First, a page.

By Rabbi Avrohom Sebrow
In Parashas Korach, Moshe Rabbeinu announced that the events that were about to unfold would establish clearly whether or not Korach was right in his challenge. “Through this shall you know that Hashem has sent me to perform all these acts, for it was not from my heart. If these die like the death of all men, and ‘pekudas kol ha’adam yepakeid aleihem,’ then it is not Hashem Who has sent me” (16:28–29).
What is the meaning of the phrase “pekudas kol ha’adam yepakeid aleihem”? The simple meaning is “the destiny of all men is visited upon them.” However, the Gemara in Nedarim (39b) says that from this pasuk there is a hint to bikur cholim. Rashi explains the hint is from these very same words. “If these die like the death of all men, and are visited with normal bikur cholim visits, then it is not Hashem Who sent me.”
Why would Moshe Rabbeinu specifically mention bikur cholim now? Based upon the Kli Yakar, it appears that Moshe Rabbeinu was saying that if these men (Korach and his followers) merit having the mitzvah of bikur cholim performed because of them, then they must be righteous and are therefore correct in their argument. Why would this indicate that they are righteous? Hashem brings about merit through righteous people. So, if Hashem allowed these 250-plus people to become deathly ill and generate many bikur cholim visits, then it must be that they are righteous.
However, this is not what happened. Korach and his followers died in a miraculous fashion and no one performed the mitzvah of bikur cholim on their account. The question remains: Why would the fact that Korach’s followers caused many people to perform the mitzvah of bikur cholim be a sign that they are righteous? It’s not as if they would have caused themselves to become ill! Hashem would have brought on the sickness; they would have played no active part in the mitzvah of bikur cholim. Yet, since their illness would have prompted people to visit them and perform the mitzvah of bikur cholim, that alone would render them righteous.
The three murdered boys, Naftali Frenkel, Gilad Sha’ar, and Eyal Yifrach, Hy’d, brought Klal Yisrael together in a way that we haven’t seen in a long time. The prayers said on their behalf can’t be quantified. They generated an outpouring of heartfelt tefillos and a spiritual awakening that has no parallel in our recent history. Why did these boys merit being the cause of such unity and sincere prayers? As discussed above, Hashem brings about merit through the righteous. We can therefore conclude that it is evident that these boys were righteous. May their memory and lives serve as a constant source of inspiration for us.
However, were all the prayers recited on their behalf for naught? Certainly not. The Gemara says in Berachos 32b, “Whoever davens lengthily, his prayer will not be returned empty-handed.” Yet, later on the Gemara says, “R’ Chama the son of R’ Chanina said if a person saw that he prayed and was not answered, he should daven again.” The Iyun Yaakov explains that perhaps the time of the first prayer was not an auspicious time for prayer. This second time may be more auspicious and he may merit that his prayers will be answered.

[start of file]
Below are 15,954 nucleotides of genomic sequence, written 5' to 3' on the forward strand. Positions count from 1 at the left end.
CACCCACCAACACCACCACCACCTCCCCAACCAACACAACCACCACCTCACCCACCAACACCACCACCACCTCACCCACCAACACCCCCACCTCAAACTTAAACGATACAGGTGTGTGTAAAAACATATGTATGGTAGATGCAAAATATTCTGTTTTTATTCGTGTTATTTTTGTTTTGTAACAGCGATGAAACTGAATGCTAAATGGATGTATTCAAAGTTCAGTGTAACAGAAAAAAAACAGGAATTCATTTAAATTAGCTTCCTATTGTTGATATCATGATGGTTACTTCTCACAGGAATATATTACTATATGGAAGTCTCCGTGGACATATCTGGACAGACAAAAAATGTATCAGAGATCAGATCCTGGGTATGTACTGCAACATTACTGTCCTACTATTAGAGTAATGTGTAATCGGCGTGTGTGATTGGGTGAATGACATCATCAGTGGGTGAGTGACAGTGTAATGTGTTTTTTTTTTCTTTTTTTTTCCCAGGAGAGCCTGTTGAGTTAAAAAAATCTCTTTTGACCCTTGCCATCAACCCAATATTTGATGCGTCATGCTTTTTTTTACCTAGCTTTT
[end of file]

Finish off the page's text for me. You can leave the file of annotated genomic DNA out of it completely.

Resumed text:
Rabbi Akiva Grunblatt, shlita, rosh yeshiva of Yeshivas Chofetz Chaim, said these two dictums, recorded a few lines apart, seem to contradict each other. The Gemara guarantees that if someone prays lengthily his prayers will be successful whether or not the time is auspicious; yet the Gemara later says that it is possible that a person prayed and wasn’t answered and should daven at a different time. Why doesn’t the Gemara just say that he should daven lengthily and he is therefore guaranteed an answer? Rabbi Grunblatt explained that the first phrase does not say that a person is guaranteed a positive answer to his lengthy prayer. Rather, the Gemara says that the prayer will not be returned empty-handed. The tefillah is guaranteed to have an effect, but perhaps not the one he was hoping for. The second dictum of the Gemara is teaching us that if the prayer doesn’t have the effect he was hoping for, he should nevertheless pray again.
Perhaps this concept is best explained by the following story: Once, a distraught, recently widowed woman came to the home of Rav Aryeh Levin and cried uncontrollably. All his efforts to offer solace were to no avail until the widow said, “Rabbi, I will accept your words of consolation on one condition—please tell me what happened to all of my tears. I prayed and prayed for my late husband. I recited chapter after chapter of Tehillim and shed thousands upon thousands of tears. My very soul flowed into those tears. Were they all wasted?”
Gently, Rav Aryeh replied, “After 120 years, when you will leave this world and ascend to the heavens, you will see how meaningful and precious your tears were. You will discover that Hashem himself gathered them in and counted every single teardrop and treasured it like a priceless gem, and you will discover that whenever some harsh and evil decree was looming over the Jewish people, one of your tears came and washed the evil away, making it null and void. Even one sincere tear is a source of salvation. Hearing this, the woman burst into a fresh load of tears—not tears of sorrow and grief, but tears of courage and hope. Sometime later, the widow came back to Rav Aryeh and said, “Remember what you told me before? Please repeat it for me.” (Overview to ArtScroll Kinnos by Rabbi Avrohom Chaim Feuer)
We should merit that all those tefillos and our achdus be a source of merit to bring Mashiach speedily in our days. v
Rabbi Avrohom Sebrow leads a daf yomi chaburah at Eitz Chayim of Dogwood Park in West Hempstead and is a rebbi at Mesivta Kesser Yisroel of Willowbrook. He can be contacted at ASebrow@gmail.com.